Attempts to settle public sector pay disputes have been undermined by “spiteful” anti-strike legislation tabled by the government this week, the UK’s senior union official has told Sky News.
Paul Nowak, general secretary of the Trades Union Congress (TUC), vowed to fight the proposed laws “tooth and nail”, and questioned whether ministers negotiating with public sector unions were acting in good faith.
Describing Jeremy Hunt as “missing in action”, the TUC boss called on the chancellor Jeremy Hunt and Rishi Sunak to provide the funding needed to unlock disputes.
Ministers say the legislation is intended to ensure a minimum level of public service during strike action, initially from paramedics, firefighters and on the railways, but unions say it is an attack on the fundamental right to strike.
The new legislation would give ministers wide discretionary power to define minimum service levels and leave workers who ignore orders to work during a strike vulnerable to dismissal.
“This legislation effectively takes away the right to strike from millions of public sector workers,” Mr Nowak said.
“It means that someone who votes for industrial action in a lawful industrial action ballot could be forced to work, and if they don’t work, can be sacked from their jobs. This is a government that appears to have moved from clapping nurses to sacking nurses.”
Mr Nowak said the tabling of the aggressive legislation as ministers invited health and teaching unions to talks raised doubts about the government’s sincerity.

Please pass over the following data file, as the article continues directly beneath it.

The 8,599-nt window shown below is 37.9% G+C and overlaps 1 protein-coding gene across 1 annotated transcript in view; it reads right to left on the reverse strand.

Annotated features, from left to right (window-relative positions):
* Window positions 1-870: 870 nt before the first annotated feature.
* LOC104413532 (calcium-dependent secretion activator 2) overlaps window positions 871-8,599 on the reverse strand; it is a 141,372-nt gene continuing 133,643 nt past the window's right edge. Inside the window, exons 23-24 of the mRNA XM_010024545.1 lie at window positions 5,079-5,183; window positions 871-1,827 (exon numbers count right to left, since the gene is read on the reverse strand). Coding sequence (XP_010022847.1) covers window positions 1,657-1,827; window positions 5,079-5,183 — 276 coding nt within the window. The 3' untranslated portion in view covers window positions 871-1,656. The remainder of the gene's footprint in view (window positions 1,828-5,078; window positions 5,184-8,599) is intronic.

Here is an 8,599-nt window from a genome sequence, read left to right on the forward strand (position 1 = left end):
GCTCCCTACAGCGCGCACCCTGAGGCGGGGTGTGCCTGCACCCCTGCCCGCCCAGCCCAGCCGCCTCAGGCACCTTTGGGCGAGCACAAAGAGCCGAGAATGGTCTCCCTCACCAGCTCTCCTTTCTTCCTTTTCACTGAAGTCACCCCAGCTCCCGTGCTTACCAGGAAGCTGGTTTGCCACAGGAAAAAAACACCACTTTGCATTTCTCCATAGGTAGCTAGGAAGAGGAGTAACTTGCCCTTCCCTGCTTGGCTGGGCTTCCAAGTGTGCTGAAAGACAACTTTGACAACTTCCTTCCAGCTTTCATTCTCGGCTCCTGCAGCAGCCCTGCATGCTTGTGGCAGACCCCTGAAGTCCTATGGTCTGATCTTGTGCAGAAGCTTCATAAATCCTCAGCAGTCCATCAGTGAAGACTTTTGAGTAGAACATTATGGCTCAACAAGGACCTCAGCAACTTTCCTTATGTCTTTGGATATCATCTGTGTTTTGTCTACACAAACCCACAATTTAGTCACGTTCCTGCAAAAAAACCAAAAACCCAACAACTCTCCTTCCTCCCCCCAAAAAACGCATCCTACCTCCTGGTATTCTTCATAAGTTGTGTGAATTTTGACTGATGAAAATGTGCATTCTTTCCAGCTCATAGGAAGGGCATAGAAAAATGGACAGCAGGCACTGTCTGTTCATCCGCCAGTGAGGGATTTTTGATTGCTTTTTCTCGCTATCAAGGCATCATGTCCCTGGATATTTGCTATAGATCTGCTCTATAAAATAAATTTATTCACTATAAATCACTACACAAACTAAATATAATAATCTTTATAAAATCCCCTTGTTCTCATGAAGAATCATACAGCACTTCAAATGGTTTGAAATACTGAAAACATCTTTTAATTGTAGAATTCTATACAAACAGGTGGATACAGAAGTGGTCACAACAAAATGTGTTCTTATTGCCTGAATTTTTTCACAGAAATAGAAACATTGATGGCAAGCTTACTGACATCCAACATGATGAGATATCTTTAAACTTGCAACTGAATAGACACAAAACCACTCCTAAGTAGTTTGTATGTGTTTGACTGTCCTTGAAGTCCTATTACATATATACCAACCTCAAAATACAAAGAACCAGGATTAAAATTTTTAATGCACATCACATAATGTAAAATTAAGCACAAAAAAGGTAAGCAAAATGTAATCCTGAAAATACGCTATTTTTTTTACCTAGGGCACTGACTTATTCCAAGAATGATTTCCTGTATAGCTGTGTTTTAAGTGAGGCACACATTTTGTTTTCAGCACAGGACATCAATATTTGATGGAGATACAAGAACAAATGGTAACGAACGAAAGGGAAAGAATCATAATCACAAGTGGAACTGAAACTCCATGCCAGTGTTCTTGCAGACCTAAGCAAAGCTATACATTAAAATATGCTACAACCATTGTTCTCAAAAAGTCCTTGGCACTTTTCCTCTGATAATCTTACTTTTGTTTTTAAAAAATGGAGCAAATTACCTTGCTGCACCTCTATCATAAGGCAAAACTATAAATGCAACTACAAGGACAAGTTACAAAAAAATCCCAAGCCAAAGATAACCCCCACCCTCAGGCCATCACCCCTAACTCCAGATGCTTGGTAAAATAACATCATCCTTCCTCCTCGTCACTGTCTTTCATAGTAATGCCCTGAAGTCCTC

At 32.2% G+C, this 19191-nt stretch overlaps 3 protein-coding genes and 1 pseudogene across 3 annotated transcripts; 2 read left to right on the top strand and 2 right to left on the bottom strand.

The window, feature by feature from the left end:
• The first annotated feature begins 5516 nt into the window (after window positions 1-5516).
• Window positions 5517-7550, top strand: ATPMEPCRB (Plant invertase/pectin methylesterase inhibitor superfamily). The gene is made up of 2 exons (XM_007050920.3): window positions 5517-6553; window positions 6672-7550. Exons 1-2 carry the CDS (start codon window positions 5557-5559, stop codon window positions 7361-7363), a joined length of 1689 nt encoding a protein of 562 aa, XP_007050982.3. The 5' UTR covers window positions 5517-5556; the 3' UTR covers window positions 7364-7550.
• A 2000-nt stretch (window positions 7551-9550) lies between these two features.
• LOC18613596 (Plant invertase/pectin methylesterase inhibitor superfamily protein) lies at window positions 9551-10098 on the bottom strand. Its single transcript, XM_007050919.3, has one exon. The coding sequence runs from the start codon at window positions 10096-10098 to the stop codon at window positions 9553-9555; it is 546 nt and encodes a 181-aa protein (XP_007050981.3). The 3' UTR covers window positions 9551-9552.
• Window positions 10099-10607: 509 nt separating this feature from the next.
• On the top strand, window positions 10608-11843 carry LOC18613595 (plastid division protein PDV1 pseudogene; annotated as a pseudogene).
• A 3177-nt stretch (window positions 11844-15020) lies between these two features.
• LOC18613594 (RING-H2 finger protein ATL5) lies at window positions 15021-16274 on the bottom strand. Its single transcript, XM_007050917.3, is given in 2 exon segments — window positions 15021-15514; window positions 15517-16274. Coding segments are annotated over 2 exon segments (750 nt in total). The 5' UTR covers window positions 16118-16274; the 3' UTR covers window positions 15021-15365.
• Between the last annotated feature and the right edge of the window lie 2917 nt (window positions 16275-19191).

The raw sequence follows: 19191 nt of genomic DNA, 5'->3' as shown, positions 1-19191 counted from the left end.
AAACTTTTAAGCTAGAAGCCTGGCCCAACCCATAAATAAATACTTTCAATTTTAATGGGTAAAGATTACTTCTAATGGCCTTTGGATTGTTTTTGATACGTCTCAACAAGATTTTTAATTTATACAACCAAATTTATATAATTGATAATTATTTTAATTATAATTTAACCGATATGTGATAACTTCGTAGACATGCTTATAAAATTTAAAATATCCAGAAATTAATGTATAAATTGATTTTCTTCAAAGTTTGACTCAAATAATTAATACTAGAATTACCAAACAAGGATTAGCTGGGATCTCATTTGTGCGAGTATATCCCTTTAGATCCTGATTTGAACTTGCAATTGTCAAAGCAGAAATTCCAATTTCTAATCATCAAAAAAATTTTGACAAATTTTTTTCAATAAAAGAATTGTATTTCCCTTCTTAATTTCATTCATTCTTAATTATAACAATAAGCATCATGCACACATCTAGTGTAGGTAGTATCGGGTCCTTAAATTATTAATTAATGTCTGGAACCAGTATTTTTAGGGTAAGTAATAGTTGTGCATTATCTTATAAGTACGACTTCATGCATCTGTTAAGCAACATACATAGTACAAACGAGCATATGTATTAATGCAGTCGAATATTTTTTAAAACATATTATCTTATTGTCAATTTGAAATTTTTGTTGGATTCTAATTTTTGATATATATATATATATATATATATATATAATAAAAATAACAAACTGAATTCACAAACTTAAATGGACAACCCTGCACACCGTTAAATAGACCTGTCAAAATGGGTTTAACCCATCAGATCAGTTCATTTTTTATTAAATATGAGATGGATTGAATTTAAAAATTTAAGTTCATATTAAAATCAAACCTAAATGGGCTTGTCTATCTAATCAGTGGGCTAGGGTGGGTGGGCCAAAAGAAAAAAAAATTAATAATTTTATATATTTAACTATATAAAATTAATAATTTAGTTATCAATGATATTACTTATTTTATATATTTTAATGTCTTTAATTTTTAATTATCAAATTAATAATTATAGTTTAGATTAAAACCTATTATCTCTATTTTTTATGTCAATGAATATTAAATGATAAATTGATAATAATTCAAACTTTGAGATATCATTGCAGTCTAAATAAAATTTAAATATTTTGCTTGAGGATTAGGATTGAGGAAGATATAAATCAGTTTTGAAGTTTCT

“It’s really difficult to negotiate in good faith when you have a government that is intent on attacking trade union and hard-working NHS workers,” he said.
“The government has to make up its mind whether it is serious about solving the staffing crisis in the NHS or go back to a 1980s playbook of attacking workers and blaming union members.”
Talks have resumed this week between the RMT rail union and train operators over a new offer to staff, but negotiations with health unions appear to have stalled as the government insists it will not reopen talks over a pay settlement for 2022.
Mr Nowak called on Mr Sunak and Mr Hunt to provide the money required to settle the disputes.
“I think it is really important that the chancellor and the prime minister take some responsibility. Ultimately we are going to need some new money on the table to unlock these disputes,” he said.
“They can’t wash their hands of these problems. When you have 300,000 vacancies in the NHS and social care you are going to have to find the resources to fix those problems. I would call on the PM and the chancellor to get involved.
“Ultimately there has to be Treasury involvement in settling these disputes so we are still on the hunt for Hunt. The government has to come to the table and negotiate seriously and take away these regressive draconian legislative proposals.”
Ahead of a fresh round of strikes by nurses and civil servants in the coming week Mr Nowak said public support is still behind workers.
“Two thirds of the public hold the government responsible for this wave of industrial action,” he said.
“When it comes to a straight battle in the court of public opinion between [health secretary] Steve Barclay, Rishi Sunak and Jeremy Hunt and our nurses, our paramedics, our teachers and civil servants I think I know which side the British public is on.
“So I urge the government to listen to the public, listen to their own workforce, get round the table, resolve these disputes and put fair pay at the heart of it.
“I think the vast majority of the British people will see this for what it is, a fundamental attack on workers.”